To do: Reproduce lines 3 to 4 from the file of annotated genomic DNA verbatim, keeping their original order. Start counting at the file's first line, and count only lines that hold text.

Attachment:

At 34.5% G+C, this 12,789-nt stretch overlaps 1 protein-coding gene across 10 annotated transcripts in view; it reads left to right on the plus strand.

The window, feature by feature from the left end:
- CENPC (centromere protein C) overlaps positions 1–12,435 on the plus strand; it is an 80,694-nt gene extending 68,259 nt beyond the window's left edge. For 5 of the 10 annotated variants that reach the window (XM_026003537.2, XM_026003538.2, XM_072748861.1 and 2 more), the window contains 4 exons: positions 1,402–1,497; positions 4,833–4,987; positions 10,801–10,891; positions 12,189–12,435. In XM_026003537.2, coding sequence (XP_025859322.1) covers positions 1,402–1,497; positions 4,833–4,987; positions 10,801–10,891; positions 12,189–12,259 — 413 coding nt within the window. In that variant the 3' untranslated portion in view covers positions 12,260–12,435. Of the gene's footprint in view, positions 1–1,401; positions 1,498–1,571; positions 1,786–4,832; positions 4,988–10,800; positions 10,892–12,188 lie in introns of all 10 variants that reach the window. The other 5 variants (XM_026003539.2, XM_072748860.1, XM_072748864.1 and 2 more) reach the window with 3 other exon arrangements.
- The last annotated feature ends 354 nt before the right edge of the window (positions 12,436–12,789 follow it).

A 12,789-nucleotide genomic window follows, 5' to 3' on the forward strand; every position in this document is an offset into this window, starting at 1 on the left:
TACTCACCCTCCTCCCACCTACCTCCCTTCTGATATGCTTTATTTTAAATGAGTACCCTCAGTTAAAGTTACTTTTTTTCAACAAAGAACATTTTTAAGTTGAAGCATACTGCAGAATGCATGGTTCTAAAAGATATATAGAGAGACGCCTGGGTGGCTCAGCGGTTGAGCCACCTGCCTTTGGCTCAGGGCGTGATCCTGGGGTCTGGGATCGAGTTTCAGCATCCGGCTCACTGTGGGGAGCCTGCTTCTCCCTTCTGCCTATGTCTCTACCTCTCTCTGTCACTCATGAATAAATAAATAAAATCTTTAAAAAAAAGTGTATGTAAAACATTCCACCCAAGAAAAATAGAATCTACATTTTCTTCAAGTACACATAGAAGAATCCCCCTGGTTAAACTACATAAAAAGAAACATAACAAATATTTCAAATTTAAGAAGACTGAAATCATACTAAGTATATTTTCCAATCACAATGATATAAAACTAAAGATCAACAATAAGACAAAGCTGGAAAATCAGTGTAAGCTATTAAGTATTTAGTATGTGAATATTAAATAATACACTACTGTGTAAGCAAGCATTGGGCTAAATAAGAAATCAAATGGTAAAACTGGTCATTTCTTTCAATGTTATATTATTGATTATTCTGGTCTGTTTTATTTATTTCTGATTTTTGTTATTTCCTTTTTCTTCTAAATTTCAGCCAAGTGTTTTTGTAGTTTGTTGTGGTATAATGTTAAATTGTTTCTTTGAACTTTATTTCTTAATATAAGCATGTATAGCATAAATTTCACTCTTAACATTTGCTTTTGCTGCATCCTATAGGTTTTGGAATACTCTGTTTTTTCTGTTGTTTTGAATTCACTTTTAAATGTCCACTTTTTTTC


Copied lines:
- CENPC (centromere protein C) overlaps positions 1–12,435 on the plus strand; it is an 80,694-nt gene extending 68,259 nt beyond the window's left edge. For 5 of the 10 annotated variants that reach the window (XM_026003537.2, XM_026003538.2, XM_072748861.1 and 2 more), the window contains 4 exons: positions 1,402–1,497; positions 4,833–4,987; positions 10,801–10,891; positions 12,189–12,435. In XM_026003537.2, coding sequence (XP_025859322.1) covers positions 1,402–1,497; positions 4,833–4,987; positions 10,801–10,891; positions 12,189–12,259 — 413 coding nt within the window. In that variant the 3' untranslated portion in view covers positions 12,260–12,435. Of the gene's footprint in view, positions 1–1,401; positions 1,498–1,571; positions 1,786–4,832; positions 4,988–10,800; positions 10,892–12,188 lie in introns of all 10 variants that reach the window. The other 5 variants (XM_026003539.2, XM_072748860.1, XM_072748864.1 and 2 more) reach the window with 3 other exon arrangements.
- The last annotated feature ends 354 nt before the right edge of the window (positions 12,436–12,789 follow it).